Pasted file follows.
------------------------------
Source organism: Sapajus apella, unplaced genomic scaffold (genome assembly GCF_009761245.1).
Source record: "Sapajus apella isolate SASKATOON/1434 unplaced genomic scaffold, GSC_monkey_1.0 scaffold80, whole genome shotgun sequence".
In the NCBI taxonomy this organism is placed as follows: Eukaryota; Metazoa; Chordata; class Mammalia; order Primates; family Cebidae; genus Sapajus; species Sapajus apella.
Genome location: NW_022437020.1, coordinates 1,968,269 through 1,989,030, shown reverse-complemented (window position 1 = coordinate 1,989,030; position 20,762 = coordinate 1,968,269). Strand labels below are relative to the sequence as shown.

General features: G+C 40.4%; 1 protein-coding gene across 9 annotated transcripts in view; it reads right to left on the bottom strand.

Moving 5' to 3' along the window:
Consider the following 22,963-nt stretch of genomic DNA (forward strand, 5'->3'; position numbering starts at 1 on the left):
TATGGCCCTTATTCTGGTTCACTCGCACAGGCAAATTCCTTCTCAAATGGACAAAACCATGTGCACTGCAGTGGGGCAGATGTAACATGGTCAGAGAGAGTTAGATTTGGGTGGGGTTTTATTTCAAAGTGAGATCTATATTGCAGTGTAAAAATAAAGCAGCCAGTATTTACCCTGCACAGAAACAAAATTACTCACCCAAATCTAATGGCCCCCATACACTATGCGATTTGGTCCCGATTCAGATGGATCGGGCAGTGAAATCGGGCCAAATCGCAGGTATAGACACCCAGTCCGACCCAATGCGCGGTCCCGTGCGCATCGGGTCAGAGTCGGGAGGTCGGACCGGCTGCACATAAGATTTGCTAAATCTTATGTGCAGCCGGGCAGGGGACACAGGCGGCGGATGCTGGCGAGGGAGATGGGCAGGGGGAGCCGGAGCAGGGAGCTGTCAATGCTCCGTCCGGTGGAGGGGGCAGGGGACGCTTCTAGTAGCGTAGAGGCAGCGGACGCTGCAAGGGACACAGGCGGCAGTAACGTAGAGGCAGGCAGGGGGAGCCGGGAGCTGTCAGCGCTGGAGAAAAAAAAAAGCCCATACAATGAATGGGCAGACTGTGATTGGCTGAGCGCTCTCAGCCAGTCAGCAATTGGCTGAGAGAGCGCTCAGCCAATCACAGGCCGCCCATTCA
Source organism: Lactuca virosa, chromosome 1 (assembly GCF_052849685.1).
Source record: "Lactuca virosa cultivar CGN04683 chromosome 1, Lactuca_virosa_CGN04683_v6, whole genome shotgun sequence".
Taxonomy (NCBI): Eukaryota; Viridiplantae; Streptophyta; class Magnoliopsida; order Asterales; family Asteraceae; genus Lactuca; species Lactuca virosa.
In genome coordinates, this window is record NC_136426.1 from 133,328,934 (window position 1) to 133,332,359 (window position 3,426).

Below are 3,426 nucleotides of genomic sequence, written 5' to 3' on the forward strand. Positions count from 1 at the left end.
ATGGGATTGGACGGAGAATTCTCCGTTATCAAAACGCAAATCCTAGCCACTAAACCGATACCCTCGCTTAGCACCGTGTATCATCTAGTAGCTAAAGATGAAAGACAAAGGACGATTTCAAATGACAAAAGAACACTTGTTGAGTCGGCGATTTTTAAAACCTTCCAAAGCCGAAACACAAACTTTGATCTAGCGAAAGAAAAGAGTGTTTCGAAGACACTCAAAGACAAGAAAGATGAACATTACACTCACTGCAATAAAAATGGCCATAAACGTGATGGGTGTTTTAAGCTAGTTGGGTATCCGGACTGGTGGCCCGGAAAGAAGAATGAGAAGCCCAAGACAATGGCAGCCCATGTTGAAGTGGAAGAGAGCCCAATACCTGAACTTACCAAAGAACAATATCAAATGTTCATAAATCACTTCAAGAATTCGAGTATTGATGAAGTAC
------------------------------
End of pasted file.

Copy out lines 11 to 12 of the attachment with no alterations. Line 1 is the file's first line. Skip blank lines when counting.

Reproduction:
Taxonomy (NCBI): Eukaryota; Viridiplantae; Streptophyta; class Magnoliopsida; order Asterales; family Asteraceae; genus Lactuca; species Lactuca virosa.
In genome coordinates, this window is record NC_136426.1 from 133,328,934 (window position 1) to 133,332,359 (window position 3,426).